Tooth Extraction

The procedure: tooth removal

Once you’re sitting comfortably in a chair, your dentist will inject a local anaesthetic into the area around your tooth or teeth. They’ll wait a few minutes to allow the injection to work and ask you a few questions to see if it’s taking effect.

The roots of your tooth sit in a socket (hole) in your gum. Your dentist will widen your tooth socket and gently loosen your tooth before they remove it. Sometimes your dentist may need to put a stitch in the empty socket to help it heal.

You’ll feel some pressure in your mouth when you have a tooth removed but it shouldn’t be painful. If you do feel any pain, let your dentist know straightaway.

Aftercare for tooth removal

Your gum may bleed for a few minutes after you have your tooth taken out. Your dentist will give you a piece of soft padding to bite on to stop the bleeding and you’ll be able to go home once it’s stopped.

Before you go home, your dentist or surgeon will give you advice about looking after your teeth and gums. They may recommend painkillers and an antibacterial mouthwash. They might also prescribe you some antibiotics to reduce your chances of developing an infection.

If you have had a general anaesthetic or sedative, you’ll need to rest until the effects of the anaesthetic or sedative have worn off. Ask a friend or family member to take you home and ask them to stay with you for a day or so while the anaesthetic wears off.

 

You don’t always need a follow-up appointment after you’ve had a tooth removed. But if you had a complicated procedure, you might need to go back to see your dentist so they can check how you’re healing. You’ll be given a date for this while you’re in practice.

Recovering from tooth removal

Most people can go back to their normal routine the same day. Only if you have a more difficult surgical extraction, will it take a few days to recover. See how you feel and follow your dentist’s advice.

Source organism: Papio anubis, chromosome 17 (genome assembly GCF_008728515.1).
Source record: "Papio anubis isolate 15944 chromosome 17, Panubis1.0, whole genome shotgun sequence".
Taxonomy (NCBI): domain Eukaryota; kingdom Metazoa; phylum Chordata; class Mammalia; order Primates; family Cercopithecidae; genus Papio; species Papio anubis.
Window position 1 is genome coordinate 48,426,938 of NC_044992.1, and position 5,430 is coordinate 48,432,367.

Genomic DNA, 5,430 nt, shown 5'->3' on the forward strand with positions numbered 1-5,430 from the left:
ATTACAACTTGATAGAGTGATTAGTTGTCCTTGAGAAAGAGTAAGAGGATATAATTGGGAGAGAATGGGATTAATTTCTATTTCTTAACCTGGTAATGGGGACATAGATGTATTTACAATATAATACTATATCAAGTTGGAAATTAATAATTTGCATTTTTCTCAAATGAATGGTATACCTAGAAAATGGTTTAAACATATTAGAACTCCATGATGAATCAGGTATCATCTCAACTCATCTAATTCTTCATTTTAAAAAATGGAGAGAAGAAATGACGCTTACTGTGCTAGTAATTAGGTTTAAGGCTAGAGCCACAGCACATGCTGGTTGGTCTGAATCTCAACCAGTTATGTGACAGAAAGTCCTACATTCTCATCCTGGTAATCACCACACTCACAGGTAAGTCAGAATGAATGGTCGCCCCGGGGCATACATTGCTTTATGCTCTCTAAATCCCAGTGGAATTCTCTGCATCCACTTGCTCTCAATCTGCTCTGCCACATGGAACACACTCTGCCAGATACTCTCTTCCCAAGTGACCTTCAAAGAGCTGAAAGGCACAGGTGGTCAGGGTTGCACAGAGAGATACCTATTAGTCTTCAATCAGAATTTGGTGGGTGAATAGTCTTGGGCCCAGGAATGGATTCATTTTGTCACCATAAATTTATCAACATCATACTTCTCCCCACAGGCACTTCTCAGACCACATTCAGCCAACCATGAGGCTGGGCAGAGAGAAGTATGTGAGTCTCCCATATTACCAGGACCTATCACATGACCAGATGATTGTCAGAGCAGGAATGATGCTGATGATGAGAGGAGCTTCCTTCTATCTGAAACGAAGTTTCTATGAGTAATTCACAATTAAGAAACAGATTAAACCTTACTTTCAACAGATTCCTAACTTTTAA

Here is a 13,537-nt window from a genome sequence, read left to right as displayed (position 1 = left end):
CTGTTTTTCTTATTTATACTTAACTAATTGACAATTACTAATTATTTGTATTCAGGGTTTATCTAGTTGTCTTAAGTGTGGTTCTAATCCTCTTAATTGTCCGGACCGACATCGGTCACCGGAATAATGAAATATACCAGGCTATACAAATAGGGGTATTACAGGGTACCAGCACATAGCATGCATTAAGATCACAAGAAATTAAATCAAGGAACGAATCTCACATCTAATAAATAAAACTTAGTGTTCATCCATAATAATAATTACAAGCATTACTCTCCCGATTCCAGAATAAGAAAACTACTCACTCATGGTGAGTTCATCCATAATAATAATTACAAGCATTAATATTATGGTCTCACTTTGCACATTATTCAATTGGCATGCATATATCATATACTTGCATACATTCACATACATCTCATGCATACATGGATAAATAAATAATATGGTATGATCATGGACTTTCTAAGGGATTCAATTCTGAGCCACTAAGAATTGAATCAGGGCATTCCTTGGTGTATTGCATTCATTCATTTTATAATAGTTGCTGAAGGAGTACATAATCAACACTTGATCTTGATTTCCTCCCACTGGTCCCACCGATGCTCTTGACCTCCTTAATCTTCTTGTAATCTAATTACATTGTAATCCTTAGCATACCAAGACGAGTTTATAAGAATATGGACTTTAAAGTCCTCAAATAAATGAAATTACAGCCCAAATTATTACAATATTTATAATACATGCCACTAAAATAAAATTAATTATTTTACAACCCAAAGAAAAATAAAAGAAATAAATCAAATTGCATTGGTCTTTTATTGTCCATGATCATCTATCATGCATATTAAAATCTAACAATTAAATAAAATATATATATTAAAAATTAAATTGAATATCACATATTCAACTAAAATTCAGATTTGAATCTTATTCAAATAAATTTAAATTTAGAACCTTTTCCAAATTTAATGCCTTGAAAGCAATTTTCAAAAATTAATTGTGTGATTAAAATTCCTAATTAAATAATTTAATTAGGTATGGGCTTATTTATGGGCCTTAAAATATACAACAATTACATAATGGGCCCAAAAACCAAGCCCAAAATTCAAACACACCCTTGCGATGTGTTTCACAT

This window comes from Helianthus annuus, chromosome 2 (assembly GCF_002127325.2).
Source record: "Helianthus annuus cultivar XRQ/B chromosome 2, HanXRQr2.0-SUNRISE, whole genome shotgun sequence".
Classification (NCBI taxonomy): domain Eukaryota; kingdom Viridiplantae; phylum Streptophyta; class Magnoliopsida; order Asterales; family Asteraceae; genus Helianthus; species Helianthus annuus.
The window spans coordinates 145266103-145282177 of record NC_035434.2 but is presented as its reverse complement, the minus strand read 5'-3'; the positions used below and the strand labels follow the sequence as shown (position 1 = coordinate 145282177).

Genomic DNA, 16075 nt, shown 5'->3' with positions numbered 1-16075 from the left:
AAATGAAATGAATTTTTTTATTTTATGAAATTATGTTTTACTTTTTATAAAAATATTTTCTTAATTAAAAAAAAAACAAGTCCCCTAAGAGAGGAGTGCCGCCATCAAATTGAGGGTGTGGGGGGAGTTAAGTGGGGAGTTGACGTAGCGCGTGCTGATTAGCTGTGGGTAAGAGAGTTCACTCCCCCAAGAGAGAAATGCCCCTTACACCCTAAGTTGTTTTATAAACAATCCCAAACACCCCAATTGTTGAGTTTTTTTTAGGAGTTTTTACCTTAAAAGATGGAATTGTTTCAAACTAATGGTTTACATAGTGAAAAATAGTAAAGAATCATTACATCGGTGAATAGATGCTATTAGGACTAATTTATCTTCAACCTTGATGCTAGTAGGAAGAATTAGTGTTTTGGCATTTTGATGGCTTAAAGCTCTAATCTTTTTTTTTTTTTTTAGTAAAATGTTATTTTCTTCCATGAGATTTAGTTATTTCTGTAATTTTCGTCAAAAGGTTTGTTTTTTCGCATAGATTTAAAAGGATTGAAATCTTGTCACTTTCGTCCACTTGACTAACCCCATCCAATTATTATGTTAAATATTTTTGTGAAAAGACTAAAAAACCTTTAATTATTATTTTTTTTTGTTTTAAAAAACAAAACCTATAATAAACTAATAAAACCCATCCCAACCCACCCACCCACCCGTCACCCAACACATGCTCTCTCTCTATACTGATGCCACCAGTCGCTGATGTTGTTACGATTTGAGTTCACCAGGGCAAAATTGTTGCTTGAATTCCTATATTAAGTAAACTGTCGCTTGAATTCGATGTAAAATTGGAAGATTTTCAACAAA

If you had a local anaesthetic, it may take a few hours before the feeling comes back into your mouth. Don’t have any hot food or drinks until it comes back otherwise you might burn or scald your mouth. Also take care not to bite your tongue, particularly when you speak, drink or eat. Rest as much as possible and keep your head up to reduce the bleeding.

Your mouth may feel sore once the anaesthetic wears off. Some people find that their pain is worse about three days after the procedure, but then settles down again within a week to 10 days. This is completely normal. If you’re in severe pain and it gets worse, contact your dentist. They’ll check that nothing else is causing it, such as an infection.

ABOUT TOOTH EXTRACTION

While many teens and some adults get their wisdom teeth removed, there are other reasons why tooth extraction may be necessary in adulthood.

Excessive tooth decay, tooth infection, and crowding can all require a tooth extraction. Those who get braces may need one or two teeth removed to provide room for their other teeth as they shift into place. Additionally, those who are undergoing chemotherapy or are about to have an organ transplant may need compromised teeth removed in order to keep their mouth healthy.

Tooth extraction is performed by a dentist or oral surgeon and is a relatively quick outpatient procedure with either local, general, intravenous anaesthesia, or a combination. Removing visible teeth is a simple extraction. Teeth that are broken, below the surface, or impacted require a more involved procedure.

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